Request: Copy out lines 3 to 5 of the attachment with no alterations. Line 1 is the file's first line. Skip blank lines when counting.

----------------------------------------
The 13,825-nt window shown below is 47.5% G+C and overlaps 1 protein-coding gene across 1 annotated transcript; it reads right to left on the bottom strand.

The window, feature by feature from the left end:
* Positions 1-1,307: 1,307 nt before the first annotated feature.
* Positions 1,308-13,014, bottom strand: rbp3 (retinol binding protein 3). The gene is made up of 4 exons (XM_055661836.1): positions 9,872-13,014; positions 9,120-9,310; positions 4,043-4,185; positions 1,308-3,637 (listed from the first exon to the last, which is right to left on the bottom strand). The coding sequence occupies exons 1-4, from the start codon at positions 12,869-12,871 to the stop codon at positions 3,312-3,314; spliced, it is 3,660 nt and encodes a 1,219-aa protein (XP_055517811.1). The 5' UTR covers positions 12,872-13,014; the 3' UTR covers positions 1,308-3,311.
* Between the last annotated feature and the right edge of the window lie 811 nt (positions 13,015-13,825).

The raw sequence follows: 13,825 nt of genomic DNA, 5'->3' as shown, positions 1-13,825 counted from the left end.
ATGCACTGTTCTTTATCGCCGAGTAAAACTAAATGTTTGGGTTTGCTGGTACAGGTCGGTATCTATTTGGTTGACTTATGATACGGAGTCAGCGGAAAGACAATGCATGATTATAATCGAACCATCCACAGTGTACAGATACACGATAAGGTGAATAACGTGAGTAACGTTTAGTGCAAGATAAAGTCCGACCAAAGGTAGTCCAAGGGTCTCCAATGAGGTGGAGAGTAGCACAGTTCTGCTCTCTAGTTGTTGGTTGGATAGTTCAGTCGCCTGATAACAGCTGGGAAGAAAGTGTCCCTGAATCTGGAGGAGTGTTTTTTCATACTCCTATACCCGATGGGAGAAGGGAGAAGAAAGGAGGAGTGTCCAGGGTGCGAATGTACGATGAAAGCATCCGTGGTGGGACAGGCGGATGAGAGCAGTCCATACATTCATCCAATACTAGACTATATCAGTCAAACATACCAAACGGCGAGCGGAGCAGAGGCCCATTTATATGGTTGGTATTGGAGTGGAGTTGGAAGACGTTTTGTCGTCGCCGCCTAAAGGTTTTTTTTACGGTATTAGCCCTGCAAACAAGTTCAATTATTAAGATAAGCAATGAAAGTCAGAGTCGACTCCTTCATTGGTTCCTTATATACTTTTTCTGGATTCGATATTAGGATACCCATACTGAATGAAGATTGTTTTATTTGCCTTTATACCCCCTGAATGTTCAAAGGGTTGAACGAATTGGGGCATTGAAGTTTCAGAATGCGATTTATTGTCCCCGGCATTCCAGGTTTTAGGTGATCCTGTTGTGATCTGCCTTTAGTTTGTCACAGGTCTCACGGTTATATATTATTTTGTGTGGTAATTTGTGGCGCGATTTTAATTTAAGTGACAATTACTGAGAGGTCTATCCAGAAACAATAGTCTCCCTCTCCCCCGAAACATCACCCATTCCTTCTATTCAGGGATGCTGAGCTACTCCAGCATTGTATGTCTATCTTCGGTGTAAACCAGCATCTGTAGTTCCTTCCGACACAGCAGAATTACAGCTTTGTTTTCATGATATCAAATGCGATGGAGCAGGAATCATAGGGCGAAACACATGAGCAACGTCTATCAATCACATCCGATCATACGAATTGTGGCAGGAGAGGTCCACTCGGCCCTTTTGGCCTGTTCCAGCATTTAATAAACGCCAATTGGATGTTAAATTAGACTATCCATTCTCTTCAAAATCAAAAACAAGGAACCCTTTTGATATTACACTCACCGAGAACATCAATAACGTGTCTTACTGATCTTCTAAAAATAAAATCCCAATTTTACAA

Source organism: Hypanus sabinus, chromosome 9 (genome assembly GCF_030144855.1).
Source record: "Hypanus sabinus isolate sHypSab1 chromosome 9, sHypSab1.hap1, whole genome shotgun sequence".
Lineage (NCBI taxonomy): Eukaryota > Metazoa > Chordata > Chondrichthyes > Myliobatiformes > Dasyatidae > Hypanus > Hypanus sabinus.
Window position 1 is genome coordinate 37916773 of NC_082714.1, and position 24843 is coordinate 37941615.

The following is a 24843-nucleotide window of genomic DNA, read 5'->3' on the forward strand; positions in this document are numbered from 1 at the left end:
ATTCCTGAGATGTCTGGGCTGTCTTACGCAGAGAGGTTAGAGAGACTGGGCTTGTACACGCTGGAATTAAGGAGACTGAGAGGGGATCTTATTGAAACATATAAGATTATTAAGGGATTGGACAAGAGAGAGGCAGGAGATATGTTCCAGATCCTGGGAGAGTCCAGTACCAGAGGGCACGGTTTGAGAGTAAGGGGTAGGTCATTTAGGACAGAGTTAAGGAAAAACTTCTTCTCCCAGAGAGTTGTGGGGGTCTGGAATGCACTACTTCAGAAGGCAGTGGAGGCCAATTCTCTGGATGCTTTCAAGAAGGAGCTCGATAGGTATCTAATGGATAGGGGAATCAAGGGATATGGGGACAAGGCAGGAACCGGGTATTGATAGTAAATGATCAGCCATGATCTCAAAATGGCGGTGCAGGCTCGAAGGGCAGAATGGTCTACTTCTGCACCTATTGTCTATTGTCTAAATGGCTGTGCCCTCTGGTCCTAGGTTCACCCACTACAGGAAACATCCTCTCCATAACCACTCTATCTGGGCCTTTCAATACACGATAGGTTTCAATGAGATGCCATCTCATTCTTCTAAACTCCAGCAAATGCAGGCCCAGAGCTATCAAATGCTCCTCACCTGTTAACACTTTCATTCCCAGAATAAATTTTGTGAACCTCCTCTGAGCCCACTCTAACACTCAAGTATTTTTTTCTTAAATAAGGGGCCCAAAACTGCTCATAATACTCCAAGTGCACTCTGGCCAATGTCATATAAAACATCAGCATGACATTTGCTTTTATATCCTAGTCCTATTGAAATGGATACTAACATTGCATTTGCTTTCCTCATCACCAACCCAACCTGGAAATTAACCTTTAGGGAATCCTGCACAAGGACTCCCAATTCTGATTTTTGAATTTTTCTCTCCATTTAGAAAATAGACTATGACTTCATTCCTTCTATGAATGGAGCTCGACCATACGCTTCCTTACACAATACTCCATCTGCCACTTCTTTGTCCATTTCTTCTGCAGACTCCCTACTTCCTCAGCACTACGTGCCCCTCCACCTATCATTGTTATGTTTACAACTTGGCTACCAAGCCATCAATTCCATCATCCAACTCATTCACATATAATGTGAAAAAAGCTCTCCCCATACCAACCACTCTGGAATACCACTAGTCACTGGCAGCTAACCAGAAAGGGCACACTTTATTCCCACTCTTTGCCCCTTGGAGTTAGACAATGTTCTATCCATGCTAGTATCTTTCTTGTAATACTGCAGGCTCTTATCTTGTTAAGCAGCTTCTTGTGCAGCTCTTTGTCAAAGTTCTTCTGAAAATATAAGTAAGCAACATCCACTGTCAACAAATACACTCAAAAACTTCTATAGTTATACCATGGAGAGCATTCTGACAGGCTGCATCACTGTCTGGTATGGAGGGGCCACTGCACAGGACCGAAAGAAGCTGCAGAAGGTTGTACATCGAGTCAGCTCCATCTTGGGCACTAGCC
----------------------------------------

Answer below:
* Positions 1-1,307: 1,307 nt before the first annotated feature.
* Positions 1,308-13,014, bottom strand: rbp3 (retinol binding protein 3). The gene is made up of 4 exons (XM_055661836.1): positions 9,872-13,014; positions 9,120-9,310; positions 4,043-4,185; positions 1,308-3,637 (listed from the first exon to the last, which is right to left on the bottom strand). The coding sequence occupies exons 1-4, from the start codon at positions 12,869-12,871 to the stop codon at positions 3,312-3,314; spliced, it is 3,660 nt and encodes a 1,219-aa protein (XP_055517811.1). The 5' UTR covers positions 12,872-13,014; the 3' UTR covers positions 1,308-3,311.
* Between the last annotated feature and the right edge of the window lie 811 nt (positions 13,015-13,825).